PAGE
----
Nina Zero

Created by Robert Eversz

“I kicked him in the source of so much trouble in the world.”
Nina deals with it, in Digging James Dean

Mary Alice Baker is the good little blonde girl with a boring job photographing children at the mall. Her only rebellion is her ‘bad boy’ biker boyfriend, Wrex. He talks her into doing him a favor, and she ends up blowing up a terminal at LAX (ooops!) and taking her good girl days with it. Soon she’s on the run in her dark-haired, pierced persona of NINA ZERO and on the way to discovering who she really is – a journey we get to take along with her in five captivating novels by Robert Eversz. She knows she has to answer for the bombing at the airport, but is determined to learn why it happened and who was behind it all before the police catch up with her. But how to begin?

“I drove away, wondered how detectives found out these things. I didn’t know if there was some special school told them what to do, or maybe it was all job experience. I didn’t have any experience. Didn’t know what to do next.”

Turns Nina is much more resourceful than Mary Alice, though, and applies some common sense to the problem. She needs to learn how to investigate and she needs to get a new job, so she combines two problems into one solution and searches for work as a P.I.:

“I started with Pinkerton’s, where an operative who looked more like an accountant told me I needed a license to work for them unless it was secretarial, and I didn’t look much like Pinkerton material anyway. Ace and Eagle Security and Nolan’s Investigations, they all said pretty much the same thing. If I didn’t have any experience, I had to go to detective school and get a certificate.”

Undeterred by their responses, and unable to wait she is finally referred to the detective agency of last resort run by partners Ben & Jerry. Ben is not sure why she wants to be a P.I. so he gives her the reality check pep talk:

“It’s about as exciting as watching dust settle on a windowsill, nobody’s tried to hit me in twenty years, and I’m afraid to remember the last time I got laid without paying for it.”

Nina gets the job and learns a few things, but does it make her a professional investigator? Not according to her. Although she worked for a couple of P.I.s in Shooting Elvis (1996), she makes no claim of expertise, describing her investigative style in Killing Paparazzi (2002) like this:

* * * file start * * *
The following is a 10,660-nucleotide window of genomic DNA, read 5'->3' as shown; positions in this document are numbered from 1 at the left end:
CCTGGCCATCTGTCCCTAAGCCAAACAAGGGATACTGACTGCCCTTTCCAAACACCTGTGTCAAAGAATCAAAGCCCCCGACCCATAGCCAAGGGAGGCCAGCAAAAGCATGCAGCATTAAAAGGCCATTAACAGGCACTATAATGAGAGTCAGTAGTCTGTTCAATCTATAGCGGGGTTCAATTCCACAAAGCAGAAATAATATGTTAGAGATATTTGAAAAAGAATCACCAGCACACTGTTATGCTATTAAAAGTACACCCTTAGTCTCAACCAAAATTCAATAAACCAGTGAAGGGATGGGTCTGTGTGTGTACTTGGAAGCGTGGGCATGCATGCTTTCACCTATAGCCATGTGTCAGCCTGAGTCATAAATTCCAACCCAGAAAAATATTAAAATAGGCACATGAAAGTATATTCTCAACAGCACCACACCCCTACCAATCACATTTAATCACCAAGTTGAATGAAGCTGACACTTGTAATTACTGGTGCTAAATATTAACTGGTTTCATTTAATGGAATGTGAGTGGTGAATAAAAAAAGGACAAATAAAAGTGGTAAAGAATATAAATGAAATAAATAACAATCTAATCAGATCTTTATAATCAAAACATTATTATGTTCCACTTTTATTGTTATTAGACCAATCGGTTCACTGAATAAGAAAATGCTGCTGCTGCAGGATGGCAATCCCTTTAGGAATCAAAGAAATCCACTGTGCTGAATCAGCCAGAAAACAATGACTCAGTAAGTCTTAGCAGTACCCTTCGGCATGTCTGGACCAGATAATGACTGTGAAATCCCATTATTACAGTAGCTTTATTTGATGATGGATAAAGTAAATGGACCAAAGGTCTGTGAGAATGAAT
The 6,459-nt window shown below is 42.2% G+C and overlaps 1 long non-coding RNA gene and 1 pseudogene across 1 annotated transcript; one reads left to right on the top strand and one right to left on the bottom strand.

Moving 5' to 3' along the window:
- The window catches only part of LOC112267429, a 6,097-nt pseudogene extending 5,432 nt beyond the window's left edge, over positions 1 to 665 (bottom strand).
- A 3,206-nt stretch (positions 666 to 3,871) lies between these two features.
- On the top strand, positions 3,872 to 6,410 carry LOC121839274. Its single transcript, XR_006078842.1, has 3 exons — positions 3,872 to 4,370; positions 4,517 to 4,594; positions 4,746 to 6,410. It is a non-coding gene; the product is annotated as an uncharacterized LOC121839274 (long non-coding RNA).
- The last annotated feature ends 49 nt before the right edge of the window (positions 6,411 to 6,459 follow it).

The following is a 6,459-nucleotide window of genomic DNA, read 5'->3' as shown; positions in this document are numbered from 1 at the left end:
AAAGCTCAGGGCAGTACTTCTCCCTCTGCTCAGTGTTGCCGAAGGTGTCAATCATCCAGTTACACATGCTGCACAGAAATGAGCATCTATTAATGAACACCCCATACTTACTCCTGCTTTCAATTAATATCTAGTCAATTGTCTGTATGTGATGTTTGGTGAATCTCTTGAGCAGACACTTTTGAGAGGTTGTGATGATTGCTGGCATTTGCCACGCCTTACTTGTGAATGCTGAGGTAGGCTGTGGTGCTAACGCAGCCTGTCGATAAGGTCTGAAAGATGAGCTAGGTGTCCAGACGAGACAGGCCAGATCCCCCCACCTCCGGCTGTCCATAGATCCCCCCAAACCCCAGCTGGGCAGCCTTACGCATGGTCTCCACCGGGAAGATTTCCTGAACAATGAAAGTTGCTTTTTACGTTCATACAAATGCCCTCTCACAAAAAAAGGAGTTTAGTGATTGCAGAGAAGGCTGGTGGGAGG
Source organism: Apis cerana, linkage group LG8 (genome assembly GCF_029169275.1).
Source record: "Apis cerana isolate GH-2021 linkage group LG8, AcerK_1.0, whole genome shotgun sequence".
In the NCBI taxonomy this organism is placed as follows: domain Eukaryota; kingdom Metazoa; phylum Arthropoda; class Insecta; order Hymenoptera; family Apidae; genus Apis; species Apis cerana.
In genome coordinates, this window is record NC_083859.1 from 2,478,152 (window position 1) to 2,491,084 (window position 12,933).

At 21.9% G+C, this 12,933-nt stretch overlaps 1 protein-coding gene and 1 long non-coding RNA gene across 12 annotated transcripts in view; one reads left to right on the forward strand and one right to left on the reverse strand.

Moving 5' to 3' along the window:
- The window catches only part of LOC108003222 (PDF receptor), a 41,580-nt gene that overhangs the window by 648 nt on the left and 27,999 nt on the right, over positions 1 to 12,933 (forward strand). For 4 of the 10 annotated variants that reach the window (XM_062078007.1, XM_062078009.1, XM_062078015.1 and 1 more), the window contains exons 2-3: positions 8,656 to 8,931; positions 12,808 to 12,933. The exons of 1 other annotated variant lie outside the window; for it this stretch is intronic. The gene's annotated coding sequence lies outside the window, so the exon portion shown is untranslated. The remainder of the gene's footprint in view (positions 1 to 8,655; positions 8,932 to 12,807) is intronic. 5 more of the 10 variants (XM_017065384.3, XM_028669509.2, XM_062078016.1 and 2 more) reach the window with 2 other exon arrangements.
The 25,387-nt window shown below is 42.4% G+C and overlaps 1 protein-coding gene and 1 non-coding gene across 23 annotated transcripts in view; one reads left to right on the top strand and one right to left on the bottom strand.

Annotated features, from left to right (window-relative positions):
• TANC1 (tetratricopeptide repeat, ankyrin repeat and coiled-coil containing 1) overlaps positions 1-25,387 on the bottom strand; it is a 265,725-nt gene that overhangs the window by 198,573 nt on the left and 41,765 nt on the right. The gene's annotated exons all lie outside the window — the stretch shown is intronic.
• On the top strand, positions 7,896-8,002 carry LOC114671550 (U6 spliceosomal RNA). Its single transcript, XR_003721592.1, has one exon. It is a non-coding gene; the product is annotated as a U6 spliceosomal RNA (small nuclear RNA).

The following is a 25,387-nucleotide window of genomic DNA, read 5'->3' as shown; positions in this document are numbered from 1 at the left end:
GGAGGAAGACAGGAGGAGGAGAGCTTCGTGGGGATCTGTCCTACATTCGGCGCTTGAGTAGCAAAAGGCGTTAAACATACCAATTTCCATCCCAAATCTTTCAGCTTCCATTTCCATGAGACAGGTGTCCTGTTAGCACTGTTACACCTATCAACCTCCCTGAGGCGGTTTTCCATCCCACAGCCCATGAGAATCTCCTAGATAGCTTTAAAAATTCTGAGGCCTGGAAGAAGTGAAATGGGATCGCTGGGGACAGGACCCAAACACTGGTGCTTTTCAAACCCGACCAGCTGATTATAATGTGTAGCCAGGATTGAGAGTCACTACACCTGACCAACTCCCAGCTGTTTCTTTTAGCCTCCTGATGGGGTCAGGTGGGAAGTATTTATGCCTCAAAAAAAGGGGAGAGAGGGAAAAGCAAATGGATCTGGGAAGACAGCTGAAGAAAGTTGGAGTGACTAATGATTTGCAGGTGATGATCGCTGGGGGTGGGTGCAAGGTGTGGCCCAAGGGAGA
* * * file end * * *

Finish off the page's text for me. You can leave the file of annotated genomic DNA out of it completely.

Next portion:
“I wasn’t a professional investigator or even a talented amateur. My greatest asset was desperation.”

She muddles through, growing into her Nina Zero persona in each of the first three books in this series, dealing with her family problems, legal problems and identity problems in sips and gulps along the way. Nina’s voice is loud, unique and right on the money. Eversz has taken a larger than life situation and populated it with a fully formed, multifaceted human character. The supporting cast in each of the books is vivid and interesting, often leaving you wishing they had larger roles in the narrative.

Robert Eversz is a graduate of the University of California at Santa Cruz and a UCLA film school dropout.He’s lived in Prague, he’s been on the Executive Council of the International Association of Crime Writers and he’s served as a director of the Prague Summer Writers’ Workshop, and has recently returned stateside. He also wrote two books about private eye team of Paul Marston and Angel Cantini.


  • “Opera is the only place in the world where the hero is a fat guy who gets the girl in the end. Maybe he gets shot, stabbed or hacked to bits, but at least he gets laid.”
    — Ben on why he likes opera
  • “But that’s L.A. From any point in the city it’s always five minutes to the other side of the world.”
    — Nina on L.A.


  • “(Nina Zero) comes across as the pissed-off, trouble-prone bastard love child of Raymond Chandler’s Philip Marlowe and Joan Jett. Or is it Chrissie Hynde? Or, maybe, Courtney Love? Well, whoever her mother is, Nina can probably kick your ass. At least verbally — Nina’s spot-on take on modern life, Southern California style, ties everything together… Her twisted but unflinching observations, as well as her quips about everything from the nuts-and-bolts of the dehumanizing L.A. jail system to the chimera of fame and ego in Hollywood, echo long after you’ve put this book down… If Marlowe really was her dad, he’d be proud as hell.”
    — Kevin Burton Smith on Burning Garbo (January Magazine)
  • “Zero’s is such a sad, funny, companionable voice, and Eversz’s L.A. is a noir-lover’s neon dream.”
    — Washington Post Book World
  • “Hmmmm…  Nina could be Lisbeth Salander’s mother.”
    — Duke Seabrook


Report respectfully perpetrated by Dale Stoyer, with some additional snarkiness by Kevin Burton Smith.

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